Education is essential for moving forward in life. I did not completely understand this until becoming a mother. Up to that point, I had taken education for granted. As a teen, I struggled with peer pressure and bullies and was fortunate to have learned much at all.
So, when Mr. Chandler told me about the One Summer Chicago program and his intent to provide journalism education to high school and college-aged kids, I experienced mixed feelings and trepidation. Growing up, in what I perceived as a similar situation as the kids recruited into the program, I recalled the resentment that I had felt when someone offered to help me make my life better. Also present was skepticism about the ages of the young people who were recruited to participate. All I could envision were kids with negative attitudes and a summer vacation to fill. Nonetheless, my enthusiasm ran so high that I could not wait to meet these students.-
Since I live in Oregon, I was unable to be in the physical classroom with the students in Chicago. However, through the wonders of technology, I was fortunate to join the class via the internet using my computer. At the beginning of the program, the students did not appear to respond to my presence, yet once we established a rapport, we were able to develop a bond.
These youngsters proffered surprises. The initial group appeared to want the education we offered; nonetheless, some dropped out. Those who stayed worked hard. These students demonstrated a hunger for learning at a level that I had never witnessed before.
One of the stories they were asked to write, was about a moment in their lives that affected them profoundly. Essentially, the assignment was to write about five minutes that changed their life. I wrote mine and felt proud of what I had written. However, in comparison, my story was shallow. They wrote about events that made me cry. I frequently had to step away from my computer to regain composure.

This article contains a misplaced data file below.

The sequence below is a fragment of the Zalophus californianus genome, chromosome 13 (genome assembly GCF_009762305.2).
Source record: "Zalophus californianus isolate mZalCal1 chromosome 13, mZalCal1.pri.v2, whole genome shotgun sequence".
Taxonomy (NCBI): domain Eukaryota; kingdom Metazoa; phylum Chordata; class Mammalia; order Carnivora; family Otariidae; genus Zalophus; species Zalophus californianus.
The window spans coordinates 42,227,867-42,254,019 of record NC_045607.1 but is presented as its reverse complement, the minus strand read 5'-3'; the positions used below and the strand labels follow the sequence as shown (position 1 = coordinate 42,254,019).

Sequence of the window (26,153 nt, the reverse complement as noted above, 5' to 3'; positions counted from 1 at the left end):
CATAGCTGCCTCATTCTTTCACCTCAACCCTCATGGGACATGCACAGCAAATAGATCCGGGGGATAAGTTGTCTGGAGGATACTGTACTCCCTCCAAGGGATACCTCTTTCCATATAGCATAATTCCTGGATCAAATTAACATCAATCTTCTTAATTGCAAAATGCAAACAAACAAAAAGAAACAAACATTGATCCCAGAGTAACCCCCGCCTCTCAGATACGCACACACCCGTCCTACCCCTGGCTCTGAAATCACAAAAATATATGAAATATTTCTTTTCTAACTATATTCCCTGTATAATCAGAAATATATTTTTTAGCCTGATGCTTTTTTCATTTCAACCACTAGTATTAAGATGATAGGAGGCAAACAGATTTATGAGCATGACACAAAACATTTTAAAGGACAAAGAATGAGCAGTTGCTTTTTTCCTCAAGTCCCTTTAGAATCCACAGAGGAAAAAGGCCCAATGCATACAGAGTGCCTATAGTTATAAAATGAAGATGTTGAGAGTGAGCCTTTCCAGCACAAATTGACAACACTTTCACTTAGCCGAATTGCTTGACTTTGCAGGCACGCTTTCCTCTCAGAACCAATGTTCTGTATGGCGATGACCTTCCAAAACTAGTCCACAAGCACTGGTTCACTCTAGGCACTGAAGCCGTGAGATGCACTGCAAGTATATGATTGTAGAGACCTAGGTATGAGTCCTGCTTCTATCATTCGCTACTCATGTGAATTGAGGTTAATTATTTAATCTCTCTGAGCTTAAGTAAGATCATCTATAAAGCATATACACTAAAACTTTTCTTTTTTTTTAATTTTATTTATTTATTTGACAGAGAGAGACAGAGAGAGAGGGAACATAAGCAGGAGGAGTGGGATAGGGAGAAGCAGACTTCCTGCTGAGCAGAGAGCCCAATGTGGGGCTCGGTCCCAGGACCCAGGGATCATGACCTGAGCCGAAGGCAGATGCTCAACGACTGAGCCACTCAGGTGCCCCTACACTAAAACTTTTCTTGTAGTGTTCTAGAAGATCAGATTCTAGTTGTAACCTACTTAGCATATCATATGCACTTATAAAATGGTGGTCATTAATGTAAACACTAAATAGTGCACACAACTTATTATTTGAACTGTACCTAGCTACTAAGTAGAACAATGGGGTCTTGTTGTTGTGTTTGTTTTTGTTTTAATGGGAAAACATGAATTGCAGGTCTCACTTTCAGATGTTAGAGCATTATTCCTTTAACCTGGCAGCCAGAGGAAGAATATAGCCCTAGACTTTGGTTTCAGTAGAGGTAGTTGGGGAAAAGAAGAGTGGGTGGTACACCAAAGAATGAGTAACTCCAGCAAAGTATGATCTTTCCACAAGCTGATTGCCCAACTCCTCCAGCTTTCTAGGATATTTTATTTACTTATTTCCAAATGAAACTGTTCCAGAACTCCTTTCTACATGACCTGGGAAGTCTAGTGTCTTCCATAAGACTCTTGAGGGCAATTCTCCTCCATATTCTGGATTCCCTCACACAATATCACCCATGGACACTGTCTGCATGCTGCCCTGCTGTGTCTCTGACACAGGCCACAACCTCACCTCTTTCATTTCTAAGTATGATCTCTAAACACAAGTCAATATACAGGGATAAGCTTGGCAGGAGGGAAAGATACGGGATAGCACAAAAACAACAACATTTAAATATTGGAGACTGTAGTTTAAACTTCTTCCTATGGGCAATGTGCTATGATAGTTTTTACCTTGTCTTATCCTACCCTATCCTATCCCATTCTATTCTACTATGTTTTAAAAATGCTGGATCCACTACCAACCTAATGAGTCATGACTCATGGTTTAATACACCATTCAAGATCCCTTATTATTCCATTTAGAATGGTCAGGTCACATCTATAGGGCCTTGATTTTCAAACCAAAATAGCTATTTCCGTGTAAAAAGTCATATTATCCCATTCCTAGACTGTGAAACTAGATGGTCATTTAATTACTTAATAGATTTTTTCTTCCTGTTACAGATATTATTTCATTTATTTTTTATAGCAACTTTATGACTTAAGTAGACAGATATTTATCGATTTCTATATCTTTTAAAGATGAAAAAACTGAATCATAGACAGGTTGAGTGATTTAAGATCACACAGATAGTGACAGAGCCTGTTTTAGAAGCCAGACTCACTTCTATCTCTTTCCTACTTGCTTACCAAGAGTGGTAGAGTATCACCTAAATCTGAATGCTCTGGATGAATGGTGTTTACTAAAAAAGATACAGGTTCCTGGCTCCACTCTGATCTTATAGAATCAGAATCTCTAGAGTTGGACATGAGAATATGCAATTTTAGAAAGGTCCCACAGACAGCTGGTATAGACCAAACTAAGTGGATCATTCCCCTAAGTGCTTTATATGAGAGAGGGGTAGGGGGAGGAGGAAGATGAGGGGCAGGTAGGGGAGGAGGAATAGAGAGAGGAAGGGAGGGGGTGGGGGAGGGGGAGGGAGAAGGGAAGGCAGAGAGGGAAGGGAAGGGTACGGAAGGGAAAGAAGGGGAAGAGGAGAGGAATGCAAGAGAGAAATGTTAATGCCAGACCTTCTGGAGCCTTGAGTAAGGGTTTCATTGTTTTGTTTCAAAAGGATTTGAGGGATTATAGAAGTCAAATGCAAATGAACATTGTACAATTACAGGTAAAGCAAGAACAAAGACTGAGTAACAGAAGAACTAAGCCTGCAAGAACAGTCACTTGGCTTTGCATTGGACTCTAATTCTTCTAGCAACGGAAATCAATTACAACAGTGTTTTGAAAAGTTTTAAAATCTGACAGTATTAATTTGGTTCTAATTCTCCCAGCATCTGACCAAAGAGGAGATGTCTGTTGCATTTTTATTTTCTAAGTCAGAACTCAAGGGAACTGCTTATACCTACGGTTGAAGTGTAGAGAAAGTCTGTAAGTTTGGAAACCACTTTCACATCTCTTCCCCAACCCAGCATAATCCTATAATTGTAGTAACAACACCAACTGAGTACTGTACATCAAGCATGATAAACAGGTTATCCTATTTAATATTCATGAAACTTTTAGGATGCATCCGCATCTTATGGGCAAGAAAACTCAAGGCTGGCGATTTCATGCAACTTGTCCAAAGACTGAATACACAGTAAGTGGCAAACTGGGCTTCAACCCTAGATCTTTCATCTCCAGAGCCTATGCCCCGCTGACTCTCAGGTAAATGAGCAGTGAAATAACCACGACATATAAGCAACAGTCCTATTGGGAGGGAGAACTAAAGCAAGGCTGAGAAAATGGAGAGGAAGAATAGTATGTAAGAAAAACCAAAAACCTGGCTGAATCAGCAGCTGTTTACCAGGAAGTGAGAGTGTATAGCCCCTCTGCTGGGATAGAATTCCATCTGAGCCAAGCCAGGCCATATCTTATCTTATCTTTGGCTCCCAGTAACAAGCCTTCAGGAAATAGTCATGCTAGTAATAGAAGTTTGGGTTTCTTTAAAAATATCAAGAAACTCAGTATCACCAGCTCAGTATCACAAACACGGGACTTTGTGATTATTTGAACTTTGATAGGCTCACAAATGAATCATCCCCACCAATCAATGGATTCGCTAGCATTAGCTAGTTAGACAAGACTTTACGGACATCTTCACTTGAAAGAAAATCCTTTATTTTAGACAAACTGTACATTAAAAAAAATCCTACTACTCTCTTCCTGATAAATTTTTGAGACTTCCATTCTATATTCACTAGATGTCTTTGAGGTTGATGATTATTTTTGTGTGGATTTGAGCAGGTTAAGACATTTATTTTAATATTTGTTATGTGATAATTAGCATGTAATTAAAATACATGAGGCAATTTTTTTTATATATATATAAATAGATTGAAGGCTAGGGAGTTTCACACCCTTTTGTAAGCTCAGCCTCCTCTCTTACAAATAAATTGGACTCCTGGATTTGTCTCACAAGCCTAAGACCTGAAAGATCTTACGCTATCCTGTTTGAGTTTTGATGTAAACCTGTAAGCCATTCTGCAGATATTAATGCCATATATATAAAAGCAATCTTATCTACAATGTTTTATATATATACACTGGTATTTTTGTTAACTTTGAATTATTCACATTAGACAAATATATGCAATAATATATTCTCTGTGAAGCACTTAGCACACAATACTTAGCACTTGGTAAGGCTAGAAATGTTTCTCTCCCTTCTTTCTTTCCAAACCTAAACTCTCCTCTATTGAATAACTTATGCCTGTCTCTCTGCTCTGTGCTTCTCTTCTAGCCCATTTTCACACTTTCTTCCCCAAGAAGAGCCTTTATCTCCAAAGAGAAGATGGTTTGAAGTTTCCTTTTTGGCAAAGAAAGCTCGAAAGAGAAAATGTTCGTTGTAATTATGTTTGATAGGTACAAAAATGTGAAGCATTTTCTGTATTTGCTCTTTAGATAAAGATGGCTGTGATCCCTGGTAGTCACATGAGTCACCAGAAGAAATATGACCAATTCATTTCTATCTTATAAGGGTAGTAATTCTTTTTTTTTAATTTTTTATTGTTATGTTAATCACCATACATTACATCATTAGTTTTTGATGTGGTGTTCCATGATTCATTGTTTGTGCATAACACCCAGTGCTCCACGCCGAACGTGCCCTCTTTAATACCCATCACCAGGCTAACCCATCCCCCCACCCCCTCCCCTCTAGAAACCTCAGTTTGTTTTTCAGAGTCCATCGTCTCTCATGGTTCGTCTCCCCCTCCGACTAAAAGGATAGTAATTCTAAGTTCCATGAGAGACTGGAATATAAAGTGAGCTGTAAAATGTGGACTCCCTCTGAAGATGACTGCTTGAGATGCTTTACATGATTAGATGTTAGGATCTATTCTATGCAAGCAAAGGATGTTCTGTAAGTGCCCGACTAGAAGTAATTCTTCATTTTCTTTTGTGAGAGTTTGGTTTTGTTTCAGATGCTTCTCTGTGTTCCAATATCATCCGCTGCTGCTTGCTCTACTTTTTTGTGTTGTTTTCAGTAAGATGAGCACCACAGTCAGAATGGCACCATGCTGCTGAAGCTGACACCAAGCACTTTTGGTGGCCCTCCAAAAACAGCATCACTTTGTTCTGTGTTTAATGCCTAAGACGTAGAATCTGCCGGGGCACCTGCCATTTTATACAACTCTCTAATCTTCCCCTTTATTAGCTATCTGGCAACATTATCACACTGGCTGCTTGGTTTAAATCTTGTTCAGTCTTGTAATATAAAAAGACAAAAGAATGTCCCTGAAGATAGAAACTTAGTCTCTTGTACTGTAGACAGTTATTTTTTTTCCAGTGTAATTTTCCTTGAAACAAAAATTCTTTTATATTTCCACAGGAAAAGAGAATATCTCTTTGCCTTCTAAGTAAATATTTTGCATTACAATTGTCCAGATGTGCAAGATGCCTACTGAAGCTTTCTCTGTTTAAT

I never heard complaints about the comments and grammar corrections we made to their articles. Co-instructor Jeanette Smith and I did not go easy on the students in the summer program. We approached their articles with a critical editor’s eye, and we taught through our edits.
In a few short weeks, I witnessed kids who lacked the ability to write clear thoughts blossom into self-assured young journalists. Their enthusiasm was so contagious that it made me want to give them more of myself.
Vocabulary is the Key
When Mr. Chandler introduced vocabulary, the students responded with stifled groans. Memorizing spelling words? Argh! However, they found themselves immersed in learning Greek and Latin prefixes; acquiring new terms in ways they may have never fathomed.
Chandler told them if they learned prefixes and the roots of words, the English language would be at their disposal. Mr. Chandler introduced them to word etymology, which created an environment of self-assurance. They were becoming philologists, as evidenced by the verbal reviews of the vocabulary list. When asked for the meaning of a prefix, or a word derived from one of the prefixes, there was electricity in the air as they excitedly competed to be the first to answer.
There was an opportunity for the kids to leave the classroom and experience the act of interviewing, and they could explore who they were in relationship to their subjects. Clearly, they were becoming reporters; citizen journalists. Additionally, they were able to witness a brighter side of their community. They met this challenge with excitement and uneasiness.
I felt out of my comfort zone not being able to be with them during this crucial juncture. My discomfort was alleviated when class resumed, and the students expressed the success and opinions of the field trip. Furthermore, I learned what they did once they wrote about their experiences.
The cub reporters collaborated on an article about a business owned and operated in their neighborhood. The kids discovered during their interview that even when a person has made poor choices in life, it is possible to come out on top.
In another interview, they spoke with the celebrated, former, Fox News television anchor, Robin Robinson, who was both excited and surprised to see our cub reporters attending a community event she was associated with.
My Takeaway From the Program
I spent my summer mornings gaining the knowledge that education is not only for students but teachers and mentors, as well. As I have repeatedly heard, it is true we learn when we teach.
This program and these kids changed something inside me. It was tangible, and no words are adequate to describe what changed.
I am thrilled to have been part of their lives. I will carry this experience with me throughout my teaching and journalistic endeavors. I am grateful to Father Larry, Miss Phillips, Miss Smith, Mr. Chandler, and Mr. Cannon who made this program a success. Most of all, I have been graced with the blessings that each young person bestowed upon me when they demonstrated the desire to learn what I had to teach.
Written by Cathy Milne
Top and Featured Image Courtesy of Gricelda Vicario – Used With Permission
Inset Image Courtesy of Cathy Milne – Used With Permission